Based on the above premises, we recruited for a longitudinal study (Time 1: 18 months of age of the child; Time 2: 36 months of age of the child) a sample of families where both parents (Group 1), only the mother (Group 2), only the father (Group 3) were diagnosed for BED and a healthy control group (Group 0) aiming to:
(1) Assess mother–child’s and father–child’s interactions during feeding at T1 and T2, verifying possible significant differences between the four groups;
(2) Assess stability and change of internalizing and externalizing symptoms of the children at T1 and T2;
(3) Assess the possible role of the quality of parent–infant interactions during feeding in predicting offspring’s internalizing and externalizing symptoms in Groups 1–3.
Materials and Methods
Subjects and Procedure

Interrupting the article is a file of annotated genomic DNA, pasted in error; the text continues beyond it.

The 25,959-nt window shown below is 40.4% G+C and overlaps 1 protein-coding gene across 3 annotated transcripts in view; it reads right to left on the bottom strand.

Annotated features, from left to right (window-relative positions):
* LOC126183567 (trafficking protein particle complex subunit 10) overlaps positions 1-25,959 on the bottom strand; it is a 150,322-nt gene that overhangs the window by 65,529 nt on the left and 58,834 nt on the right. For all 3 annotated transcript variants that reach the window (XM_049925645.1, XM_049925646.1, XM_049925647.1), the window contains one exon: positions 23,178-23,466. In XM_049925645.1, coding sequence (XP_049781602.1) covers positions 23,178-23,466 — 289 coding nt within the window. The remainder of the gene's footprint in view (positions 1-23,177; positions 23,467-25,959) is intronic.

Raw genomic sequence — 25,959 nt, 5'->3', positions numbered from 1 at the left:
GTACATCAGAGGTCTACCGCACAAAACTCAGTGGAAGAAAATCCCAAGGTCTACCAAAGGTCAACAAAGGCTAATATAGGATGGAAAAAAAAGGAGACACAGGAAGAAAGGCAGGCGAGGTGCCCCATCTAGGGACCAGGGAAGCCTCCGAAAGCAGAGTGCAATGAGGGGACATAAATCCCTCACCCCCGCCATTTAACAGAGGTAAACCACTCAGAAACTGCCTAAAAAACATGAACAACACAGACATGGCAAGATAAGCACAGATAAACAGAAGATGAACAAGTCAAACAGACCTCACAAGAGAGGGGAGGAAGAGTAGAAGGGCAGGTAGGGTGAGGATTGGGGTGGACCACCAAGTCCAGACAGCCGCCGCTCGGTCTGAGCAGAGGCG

The study involved 208 families (Ntot = 416) who attended, over a 1-year period, a network of public consultants in Central Italy for the assessment of BED in adults. We excluded families if the mother and the father were not personally handling personally the child’s care and nutrition (for example delegating the child’s feeding to grandparents because mothers and fathers are at work during the day; N = 32). In the remaining sample group (N = 176 mothers and N = 176 fathers), 162 mothers and 153 fathers were diagnosed with BED without comorbidity by psychiatrists from the various consultant offices, according to DSM-5 criteria (American Psychiatric Association, 2013). N = 21 parents received a different diagnosis (N = 8 anxiety disorder; N = 6 borderline personality disorder; N = 7 BED with a comorbid anxiety disorder) and were suggested to follow protocols that were not included in this study. N = 16 subjects were excluded from the study due to the following criteria: parents referred medical or psychiatric diagnosis of the child, parents and/or children were pursuing medication-based treatment, parents and/or children were pursuing psychiatric or psychological treatment. Three groups were composed on the basis of the presence of BED diagnosis in both parents (Group 1; parents: N = 102; offspring: N = 51), only in mothers (Group 2; parents: N = 104; offspring: N = 52), or only in fathers (Group 3; parents: N = 100; offspring: N = 50). This sample was paired with a healthy control (Group 0; parents: N = 102; offspring: N = 51), comparable for socio-demographic characteristics and randomly chosen among a wider sample recruited from collaborating primary schools in Central Italy. Table 1 reports the characteristics of the participants. Each group was balanced with respect to the children’s gender and age. Most of the children were first-born (85%), and all were natural children of their parents. Ninety-one percent of children belonged to intact families.